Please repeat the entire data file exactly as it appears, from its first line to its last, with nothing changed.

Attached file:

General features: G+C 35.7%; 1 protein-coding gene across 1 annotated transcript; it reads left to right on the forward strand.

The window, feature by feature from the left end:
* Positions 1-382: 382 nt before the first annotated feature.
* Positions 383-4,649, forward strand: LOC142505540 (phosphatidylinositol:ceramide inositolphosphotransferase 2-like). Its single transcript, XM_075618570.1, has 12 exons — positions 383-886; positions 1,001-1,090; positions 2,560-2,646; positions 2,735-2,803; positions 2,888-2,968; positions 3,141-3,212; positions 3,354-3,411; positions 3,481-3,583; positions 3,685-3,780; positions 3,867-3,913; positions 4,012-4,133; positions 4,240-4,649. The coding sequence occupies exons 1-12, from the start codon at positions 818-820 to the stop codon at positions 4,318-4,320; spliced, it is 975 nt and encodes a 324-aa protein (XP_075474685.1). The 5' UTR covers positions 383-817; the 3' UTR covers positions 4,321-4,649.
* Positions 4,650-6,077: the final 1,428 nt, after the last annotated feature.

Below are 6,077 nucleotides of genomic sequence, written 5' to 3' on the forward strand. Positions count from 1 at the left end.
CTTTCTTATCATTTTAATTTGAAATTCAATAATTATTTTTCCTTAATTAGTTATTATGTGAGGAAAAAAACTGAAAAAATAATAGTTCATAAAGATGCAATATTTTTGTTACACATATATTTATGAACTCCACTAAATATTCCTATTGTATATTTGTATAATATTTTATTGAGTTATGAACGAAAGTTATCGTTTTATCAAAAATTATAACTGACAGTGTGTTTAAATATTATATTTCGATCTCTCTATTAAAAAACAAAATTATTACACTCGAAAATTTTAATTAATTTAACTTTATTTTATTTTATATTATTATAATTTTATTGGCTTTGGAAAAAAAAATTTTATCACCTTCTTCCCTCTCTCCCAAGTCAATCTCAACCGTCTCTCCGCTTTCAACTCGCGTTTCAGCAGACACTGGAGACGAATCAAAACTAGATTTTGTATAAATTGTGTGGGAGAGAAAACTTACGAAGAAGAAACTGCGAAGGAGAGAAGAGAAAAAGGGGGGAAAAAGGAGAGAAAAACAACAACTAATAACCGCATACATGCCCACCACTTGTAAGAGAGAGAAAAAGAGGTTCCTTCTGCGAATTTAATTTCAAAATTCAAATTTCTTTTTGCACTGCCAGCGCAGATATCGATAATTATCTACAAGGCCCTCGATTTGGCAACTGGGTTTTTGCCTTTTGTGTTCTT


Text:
General features: G+C 35.7%; 1 protein-coding gene across 1 annotated transcript; it reads left to right on the forward strand.

The window, feature by feature from the left end:
* Positions 1-382: 382 nt before the first annotated feature.
* Positions 383-4,649, forward strand: LOC142505540 (phosphatidylinositol:ceramide inositolphosphotransferase 2-like). Its single transcript, XM_075618570.1, has 12 exons — positions 383-886; positions 1,001-1,090; positions 2,560-2,646; positions 2,735-2,803; positions 2,888-2,968; positions 3,141-3,212; positions 3,354-3,411; positions 3,481-3,583; positions 3,685-3,780; positions 3,867-3,913; positions 4,012-4,133; positions 4,240-4,649. The coding sequence occupies exons 1-12, from the start codon at positions 818-820 to the stop codon at positions 4,318-4,320; spliced, it is 975 nt and encodes a 324-aa protein (XP_075474685.1). The 5' UTR covers positions 383-817; the 3' UTR covers positions 4,321-4,649.
* Positions 4,650-6,077: the final 1,428 nt, after the last annotated feature.

Below are 6,077 nucleotides of genomic sequence, written 5' to 3' on the forward strand. Positions count from 1 at the left end.
CTTTCTTATCATTTTAATTTGAAATTCAATAATTATTTTTCCTTAATTAGTTATTATGTGAGGAAAAAAACTGAAAAAATAATAGTTCATAAAGATGCAATATTTTTGTTACACATATATTTATGAACTCCACTAAATATTCCTATTGTATATTTGTATAATATTTTATTGAGTTATGAACGAAAGTTATCGTTTTATCAAAAATTATAACTGACAGTGTGTTTAAATATTATATTTCGATCTCTCTATTAAAAAACAAAATTATTACACTCGAAAATTTTAATTAATTTAACTTTATTTTATTTTATATTATTATAATTTTATTGGCTTTGGAAAAAAAAATTTTATCACCTTCTTCCCTCTCTCCCAAGTCAATCTCAACCGTCTCTCCGCTTTCAACTCGCGTTTCAGCAGACACTGGAGACGAATCAAAACTAGATTTTGTATAAATTGTGTGGGAGAGAAAACTTACGAAGAAGAAACTGCGAAGGAGAGAAGAGAAAAAGGGGGGAAAAAGGAGAGAAAAACAACAACTAATAACCGCATACATGCCCACCACTTGTAAGAGAGAGAAAAAGAGGTTCCTTCTGCGAATTTAATTTCAAAATTCAAATTTCTTTTTGCACTGCCAGCGCAGATATCGATAATTATCTACAAGGCCCTCGATTTGGCAACTGGGTTTTTGCCTTTTGTGTTCTT